Vector graphics is the use of geometrical primitives such as points, lines, curves, and shapes or polygon(s), which are all based on mathematical equations, to represent images in computer graphics.
Vector graphics formats are complementary to raster graphics, which is the representation of images as an array of pixels, as is typically used for the representation of photographic images. Vector graphics are stored as mathematical expressions as opposed to bit mapped graphics which are stored as a series of mapped ‘dots’, also known as pixels (Picture cells).
There are instances when working with vector tools and formats is the best practice, and instances when working with raster tools and formats is the best practice. There are times when both formats come together. An understanding of the advantages and limitations of each technology and the relationship between them is most likely to result in efficient and effective use of tools.
Computer displays are made up from grids of small rectangular cells called pixels. The picture is built up from these cells. The smaller and closer the cells are together, the better the quality of the image, but the bigger the file needed to store the data. If the number of pixels is kept constant, the size of each pixel will grow and the image becomes grainy (pixelated) when magnified, as the resolution of the eye enables it to pick out individual pixels.Vector graphics files store the lines, shapes and colors that make up an image as mathematical formulas. A vector graphics program uses these mathematical formulas to construct the screen image, building the best quality image possible, given the screen resolution. The mathematical formulas determine where the dots that make up the image should be placed for the best results when displaying the image. Since these formulas can produce an image scalable to any size and detail, the quality of the image is limited only by the resolution of the display, and the file size of vector data generating the image stays the same. Printing the image to paper will usually give a sharper, higher resolution output than printing it to the screen but can use exactly the same vector data file.
Some people use a text editor to create and edit fonts and other vector graphics, but most people use a more-or-less WYSIWYG vector graphics editor. Many people use a spreadsheet application to convert numeric data into a few specialized kinds of vector graphics — line charts, pie charts, etc.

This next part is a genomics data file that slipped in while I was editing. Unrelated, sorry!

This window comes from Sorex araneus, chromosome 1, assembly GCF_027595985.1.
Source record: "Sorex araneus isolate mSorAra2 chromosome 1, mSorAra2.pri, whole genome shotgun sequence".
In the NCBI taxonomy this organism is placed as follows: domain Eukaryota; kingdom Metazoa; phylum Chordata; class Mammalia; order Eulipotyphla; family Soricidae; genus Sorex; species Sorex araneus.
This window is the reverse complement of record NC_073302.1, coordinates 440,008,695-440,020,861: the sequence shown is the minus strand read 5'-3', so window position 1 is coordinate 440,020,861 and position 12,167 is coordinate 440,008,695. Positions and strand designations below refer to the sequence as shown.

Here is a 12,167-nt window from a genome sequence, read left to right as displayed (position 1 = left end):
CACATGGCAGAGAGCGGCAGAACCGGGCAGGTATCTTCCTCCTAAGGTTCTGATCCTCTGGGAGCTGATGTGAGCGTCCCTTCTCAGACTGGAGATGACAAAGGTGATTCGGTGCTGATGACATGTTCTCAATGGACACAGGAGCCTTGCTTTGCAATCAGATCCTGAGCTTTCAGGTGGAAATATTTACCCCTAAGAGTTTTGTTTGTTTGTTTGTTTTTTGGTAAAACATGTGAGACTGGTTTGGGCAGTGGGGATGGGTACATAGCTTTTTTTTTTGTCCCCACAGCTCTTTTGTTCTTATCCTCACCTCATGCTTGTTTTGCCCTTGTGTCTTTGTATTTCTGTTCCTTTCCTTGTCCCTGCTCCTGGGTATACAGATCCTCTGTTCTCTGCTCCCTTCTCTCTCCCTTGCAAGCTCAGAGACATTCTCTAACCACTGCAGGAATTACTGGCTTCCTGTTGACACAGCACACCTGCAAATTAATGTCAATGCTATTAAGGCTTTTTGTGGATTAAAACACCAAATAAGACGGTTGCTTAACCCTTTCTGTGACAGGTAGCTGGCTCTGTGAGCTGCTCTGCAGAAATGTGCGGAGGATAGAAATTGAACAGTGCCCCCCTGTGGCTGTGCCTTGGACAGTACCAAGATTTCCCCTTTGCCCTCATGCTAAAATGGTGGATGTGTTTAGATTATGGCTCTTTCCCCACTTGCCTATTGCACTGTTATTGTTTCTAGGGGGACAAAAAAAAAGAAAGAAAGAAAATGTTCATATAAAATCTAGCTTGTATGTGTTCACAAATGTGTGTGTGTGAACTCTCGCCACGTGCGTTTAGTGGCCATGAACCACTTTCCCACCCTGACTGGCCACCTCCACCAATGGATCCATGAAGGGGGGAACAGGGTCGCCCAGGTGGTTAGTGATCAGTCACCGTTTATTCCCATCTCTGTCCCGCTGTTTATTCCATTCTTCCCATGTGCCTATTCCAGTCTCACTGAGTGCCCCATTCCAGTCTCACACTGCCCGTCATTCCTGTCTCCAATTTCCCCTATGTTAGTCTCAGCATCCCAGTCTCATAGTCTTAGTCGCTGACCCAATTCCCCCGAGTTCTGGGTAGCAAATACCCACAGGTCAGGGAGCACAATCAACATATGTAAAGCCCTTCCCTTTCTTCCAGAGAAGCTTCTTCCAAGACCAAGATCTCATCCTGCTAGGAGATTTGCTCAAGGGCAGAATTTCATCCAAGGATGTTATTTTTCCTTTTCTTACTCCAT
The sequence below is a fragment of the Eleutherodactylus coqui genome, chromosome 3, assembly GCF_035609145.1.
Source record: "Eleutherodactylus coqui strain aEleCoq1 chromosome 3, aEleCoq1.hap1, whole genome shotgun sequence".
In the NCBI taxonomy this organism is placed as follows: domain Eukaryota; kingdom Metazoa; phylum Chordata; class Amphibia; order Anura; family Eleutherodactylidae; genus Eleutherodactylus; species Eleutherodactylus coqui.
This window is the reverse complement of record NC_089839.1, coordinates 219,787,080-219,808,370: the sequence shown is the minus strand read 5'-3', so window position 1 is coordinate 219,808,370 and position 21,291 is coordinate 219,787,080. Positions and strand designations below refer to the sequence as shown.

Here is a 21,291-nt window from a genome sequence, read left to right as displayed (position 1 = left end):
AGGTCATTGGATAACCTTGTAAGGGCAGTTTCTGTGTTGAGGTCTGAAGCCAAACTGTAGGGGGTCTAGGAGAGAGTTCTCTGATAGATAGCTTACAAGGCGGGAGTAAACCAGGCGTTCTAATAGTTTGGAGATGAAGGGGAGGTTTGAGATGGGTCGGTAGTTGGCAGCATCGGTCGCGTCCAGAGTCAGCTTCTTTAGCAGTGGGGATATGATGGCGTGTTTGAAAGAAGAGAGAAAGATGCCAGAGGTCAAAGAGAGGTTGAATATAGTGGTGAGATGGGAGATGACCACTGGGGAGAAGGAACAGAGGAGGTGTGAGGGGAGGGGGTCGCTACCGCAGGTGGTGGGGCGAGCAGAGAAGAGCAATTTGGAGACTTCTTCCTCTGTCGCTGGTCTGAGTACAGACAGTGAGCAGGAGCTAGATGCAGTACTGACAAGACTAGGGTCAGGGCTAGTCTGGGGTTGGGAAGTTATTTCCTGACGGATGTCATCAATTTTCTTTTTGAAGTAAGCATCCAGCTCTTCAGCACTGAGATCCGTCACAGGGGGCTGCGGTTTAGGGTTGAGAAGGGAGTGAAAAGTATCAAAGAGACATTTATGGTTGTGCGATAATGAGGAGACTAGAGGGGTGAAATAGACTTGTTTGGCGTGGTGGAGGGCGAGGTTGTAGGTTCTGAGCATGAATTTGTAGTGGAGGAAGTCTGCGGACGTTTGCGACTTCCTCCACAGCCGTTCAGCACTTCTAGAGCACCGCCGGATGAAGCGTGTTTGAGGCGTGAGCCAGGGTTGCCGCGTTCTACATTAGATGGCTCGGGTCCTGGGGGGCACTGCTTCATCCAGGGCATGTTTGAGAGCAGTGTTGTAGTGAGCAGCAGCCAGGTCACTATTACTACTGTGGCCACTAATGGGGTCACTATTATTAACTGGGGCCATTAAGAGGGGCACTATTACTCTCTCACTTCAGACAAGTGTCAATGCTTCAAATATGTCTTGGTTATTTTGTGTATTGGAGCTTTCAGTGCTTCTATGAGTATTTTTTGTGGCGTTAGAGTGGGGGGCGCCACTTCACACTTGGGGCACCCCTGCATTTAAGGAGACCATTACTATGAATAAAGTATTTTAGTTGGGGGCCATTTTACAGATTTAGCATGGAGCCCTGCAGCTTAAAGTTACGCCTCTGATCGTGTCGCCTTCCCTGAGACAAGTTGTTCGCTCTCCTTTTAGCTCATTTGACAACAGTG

Editing vector graphics
A vector graphics editor is used for creating and editing vector graphics. The image can be changed by editing screen objects which are then saved as modifications to the mathematical formulas. Mathematical operators in the software can be used to stretch, twist, and color component objects in the picture or the whole picture, and these tools are presented to the user intuitively through the graphical user interface of the computer. It is possible to save the screen image produced as a bitmap/raster file or generate a bitmap of any resolution from the vector file for use on any device.
The size of the file generated will depend on the resolution required, but the size of the vector file generating the bitmap/raster file will always remain the same. Thus, it is easy to convert from a vector file to a range of bitmap/raster file formats but it is much more difficult to go in the opposite direction, especially if subsequent editing of the vector picture is required. It might be an advantage to save an image created from a vector source file as a bitmap/raster format, because different systems have different (and incompatible) vector formats, and some might not support vector graphics at all. However, once a file is converted from the vector format, it is likely to be bigger, and it loses the advantage of scalability without loss of resolution. It will also no longer be possible to edit individual parts of the image as discrete objects. The file size of vector graphic depends on the number of graphic elements it contains.